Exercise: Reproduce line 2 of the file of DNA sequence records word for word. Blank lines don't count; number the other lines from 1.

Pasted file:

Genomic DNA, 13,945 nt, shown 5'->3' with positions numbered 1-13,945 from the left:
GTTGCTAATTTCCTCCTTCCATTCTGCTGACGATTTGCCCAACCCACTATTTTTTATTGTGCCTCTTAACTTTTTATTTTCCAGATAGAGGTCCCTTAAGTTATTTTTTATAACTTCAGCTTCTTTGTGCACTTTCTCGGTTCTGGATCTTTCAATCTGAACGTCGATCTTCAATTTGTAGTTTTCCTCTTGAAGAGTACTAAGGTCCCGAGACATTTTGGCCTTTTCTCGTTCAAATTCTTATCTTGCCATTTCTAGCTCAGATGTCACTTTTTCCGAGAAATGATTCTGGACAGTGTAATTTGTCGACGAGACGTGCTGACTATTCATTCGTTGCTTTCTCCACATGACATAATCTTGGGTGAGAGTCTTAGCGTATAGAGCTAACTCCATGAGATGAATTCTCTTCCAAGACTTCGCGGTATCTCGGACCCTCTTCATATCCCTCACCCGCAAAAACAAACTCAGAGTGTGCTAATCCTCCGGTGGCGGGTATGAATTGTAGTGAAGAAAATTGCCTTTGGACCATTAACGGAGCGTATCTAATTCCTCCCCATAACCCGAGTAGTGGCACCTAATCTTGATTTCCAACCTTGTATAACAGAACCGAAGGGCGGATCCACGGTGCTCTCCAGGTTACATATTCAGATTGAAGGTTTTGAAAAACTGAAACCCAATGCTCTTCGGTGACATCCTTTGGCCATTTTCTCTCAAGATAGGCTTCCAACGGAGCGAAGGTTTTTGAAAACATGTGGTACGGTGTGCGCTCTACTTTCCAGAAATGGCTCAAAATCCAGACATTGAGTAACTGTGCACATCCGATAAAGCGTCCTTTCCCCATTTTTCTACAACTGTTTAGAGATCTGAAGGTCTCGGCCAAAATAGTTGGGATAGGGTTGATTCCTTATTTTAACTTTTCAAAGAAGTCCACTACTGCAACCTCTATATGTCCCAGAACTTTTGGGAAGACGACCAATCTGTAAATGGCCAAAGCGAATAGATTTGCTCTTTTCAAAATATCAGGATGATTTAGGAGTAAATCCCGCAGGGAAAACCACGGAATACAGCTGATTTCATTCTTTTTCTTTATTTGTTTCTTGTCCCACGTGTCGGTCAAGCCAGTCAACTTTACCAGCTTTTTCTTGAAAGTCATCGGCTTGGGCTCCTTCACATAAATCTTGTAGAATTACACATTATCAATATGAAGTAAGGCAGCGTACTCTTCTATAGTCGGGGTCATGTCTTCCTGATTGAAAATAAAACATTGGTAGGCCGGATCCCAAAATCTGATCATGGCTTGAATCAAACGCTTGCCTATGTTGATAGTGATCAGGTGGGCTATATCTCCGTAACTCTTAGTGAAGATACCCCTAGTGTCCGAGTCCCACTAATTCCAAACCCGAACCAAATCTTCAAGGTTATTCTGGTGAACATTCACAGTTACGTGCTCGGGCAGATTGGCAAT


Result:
GTTGCTAATTTCCTCCTTCCATTCTGCTGACGATTTGCCCAACCCACTATTTTTTATTGTGCCTCTTAACTTTTTATTTTCCAGATAGAGGTCCCTTAAGTTATTTTTTATAACTTCAGCTTCTTTGTGCACTTTCTCGGTTCTGGATCTTTCAATCTGAACGTCGATCTTCAATTTGTAGTTTTCCTCTTGAAGAGTACTAAGGTCCCGAGACATTTTGGCCTTTTCTCGTTCAAATTCTTATCTTGCCATTTCTAGCTCAGATGTCACTTTTTCCGAGAAATGATTCTGGACAGTGTAATTTGTCGACGAGACGTGCTGACTATTCATTCGTTGCTTTCTCCACATGACATAATCTTGGGTGAGAGTCTTAGCGTATAGAGCTAACTCCATGAGATGAATTCTCTTCCAAGACTTCGCGGTATCTCGGACCCTCTTCATATCCCTCACCCGCAAAAACAAACTCAGAGTGTGCTAATCCTCCGGTGGCGGGTATGAATTGTAGTGAAGAAAATTGCCTTTGGACCATTAACGGAGCGTATCTAATTCCTCCCCATAACCCGAGTAGTGGCACCTAATCTTGATTTCCAACCTTGTATAACAGAACCGAAGGGCGGATCCACGGTGCTCTCCAGGTTACATATTCAGATTGAAGGTTTTGAAAAACTGAAACCCAATGCTCTTCGGTGACATCCTTTGGCCATTTTCTCTCAAGATAGGCTTCCAACGGAGCGAAGGTTTTTGAAAACATGTGGTACGGTGTGCGCTCTACTTTCCAGAAATGGCTCAAAATCCAGACATTGAGTAACTGTGCACATCCGATAAAGCGTCCTTTCCCCATTTTTCTACAACTGTTTAGAGATCTGAAGGTCTCGGCCAAAATAGTTGGGATAGGGTTGATTCCTTATTTTAACTTTTCAAAGAAGTCCACTACTGCAACCTCTATATGTCCCAGAACTTTTGGGAAGACGACCAATCTGTAAATGGCCAAAGCGAATAGATTTGCTCTTTTCAAAATATCAGGATGATTTAGGAGTAAATCCCGCAGGGAAAACCACGGAATACAGCTGATTTCATTCTTTTTCTTTATTTGTTTCTTGTCCCACGTGTCGGTCAAGCCAGTCAACTTTACCAGCTTTTTCTTGAAAGTCATCGGCTTGGGCTCCTTCACATAAATCTTGTAGAATTACACATTATCAATATGAAGTAAGGCAGCGTACTCTTCTATAGTCGGGGTCATGTCTTCCTGATTGAAAATAAAACATTGGTAGGCCGGATCCCAAAATCTGATCATGGCTTGAATCAAACGCTTGCCTATGTTGATAGTGATCAGGTGGGCTATATCTCCGTAACTCTTAGTGAAGATACCCCTAGTGTCCGAGTCCCACTAATTCCAAACCCGAACCAAATCTTCAAGGTTATTCTGGTGAACATTCACAGTTACGTGCTCGGGCAGATTGGCAAT